I learn a lot when I scan obituaries. I’m not talking about tributes to celebrities. Rather, these quick biographies belong to those with whom we interact and encounter in the daily rhythms of life. Sometimes, they inspire me to be a better version of myself; a more accurate image bearer of my Creator as I learn from them.
One day, my eyes focused on a tribute to a woman named Margaret. Her career achievements jumped out at me. She was a doctor who pioneered treatments for persons affected by Autism Spectrum Disorder in the 1970’s. Of course my heart skipped a beat because I am an advocate for families affected by autism and mental health disorders. I’m always interested in those individuals who are seeking to make the world better for all of us by making new strides in this field of medicine.
It is particularly inspiring to know of persons who choose to work in a field that is a filled with cultural stigma; one that doesn’t result in immediate answers and demands a passion against the odds. And in the 70’s?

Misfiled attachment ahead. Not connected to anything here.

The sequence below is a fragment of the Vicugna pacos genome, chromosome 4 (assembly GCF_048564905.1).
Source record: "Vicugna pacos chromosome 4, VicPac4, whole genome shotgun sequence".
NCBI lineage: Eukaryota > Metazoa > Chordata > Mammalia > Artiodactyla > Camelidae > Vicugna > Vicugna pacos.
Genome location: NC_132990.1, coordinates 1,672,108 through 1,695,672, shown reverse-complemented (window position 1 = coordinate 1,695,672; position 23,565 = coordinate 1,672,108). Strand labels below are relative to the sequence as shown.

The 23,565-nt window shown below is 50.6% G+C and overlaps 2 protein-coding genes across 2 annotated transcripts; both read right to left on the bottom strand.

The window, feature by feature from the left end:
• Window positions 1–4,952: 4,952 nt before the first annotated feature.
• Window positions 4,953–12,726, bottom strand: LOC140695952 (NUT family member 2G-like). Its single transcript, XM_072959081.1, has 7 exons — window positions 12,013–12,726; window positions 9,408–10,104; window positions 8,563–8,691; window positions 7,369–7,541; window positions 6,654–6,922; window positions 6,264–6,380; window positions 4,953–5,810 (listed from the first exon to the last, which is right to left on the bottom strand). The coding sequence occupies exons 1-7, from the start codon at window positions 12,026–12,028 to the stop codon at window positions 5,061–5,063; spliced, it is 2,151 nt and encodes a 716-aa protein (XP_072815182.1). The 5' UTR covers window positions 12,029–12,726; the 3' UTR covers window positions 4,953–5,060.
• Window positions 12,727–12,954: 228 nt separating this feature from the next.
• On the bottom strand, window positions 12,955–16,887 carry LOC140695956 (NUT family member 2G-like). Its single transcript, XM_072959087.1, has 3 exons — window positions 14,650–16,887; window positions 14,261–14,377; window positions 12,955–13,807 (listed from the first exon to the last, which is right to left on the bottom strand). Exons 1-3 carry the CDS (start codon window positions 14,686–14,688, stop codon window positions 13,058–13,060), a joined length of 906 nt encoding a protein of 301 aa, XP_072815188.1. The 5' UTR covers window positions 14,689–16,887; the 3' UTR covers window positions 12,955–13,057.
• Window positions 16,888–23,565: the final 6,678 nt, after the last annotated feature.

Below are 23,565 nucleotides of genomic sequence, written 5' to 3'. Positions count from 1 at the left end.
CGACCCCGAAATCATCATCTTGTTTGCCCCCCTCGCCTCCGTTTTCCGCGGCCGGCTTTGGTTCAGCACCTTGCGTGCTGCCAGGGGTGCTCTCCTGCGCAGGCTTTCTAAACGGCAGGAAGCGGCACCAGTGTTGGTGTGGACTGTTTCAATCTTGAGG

My gut reaction was, “Wow!”
That woman joins the ranks of many people -both men and women; both prominent and behind the scenes-that put rubber to the road. They follow their passion to wherever it takes them. The thing about courage is that the more we practice it, the more it shapes all areas of our lives. And that’s where the next few words seemed to jump out at me.
“She jumped fearlessly into pools deep in caves”
Anyone who jumps into pools spontaneously knows there is an element of mystery combined with freedom once that leap is made. The water’s possible chill shocks at impact. The stomach flutters as gravity takes it’s course. Yet there’s something to be said for knowing the refreshment that is brought will be worth the experience.
To jump into pools in caves sounds both scary yet enticing. (side note: I am not advocating for jumping into water without any swimming skills and not being aware of it’s depth/or elements) Plunging your physical and emotional being into something so beautiful, majestic, and yet unknown takes courage.
Courage that manifests itself in every part of your life
If you can take great leaps into these amazing physical creations by our God, surely you learn to not let fear become a blockade. You see the other places that you are called to leap into-and you do it. You do it because you know that, in the end, the experience will be worth it. For you and for those in your circles.
That is why, after reading Margaret’s brief summary of her life, I said to myself,
“I want to be known for jumping fearlessly into pools in caves!”
What about you?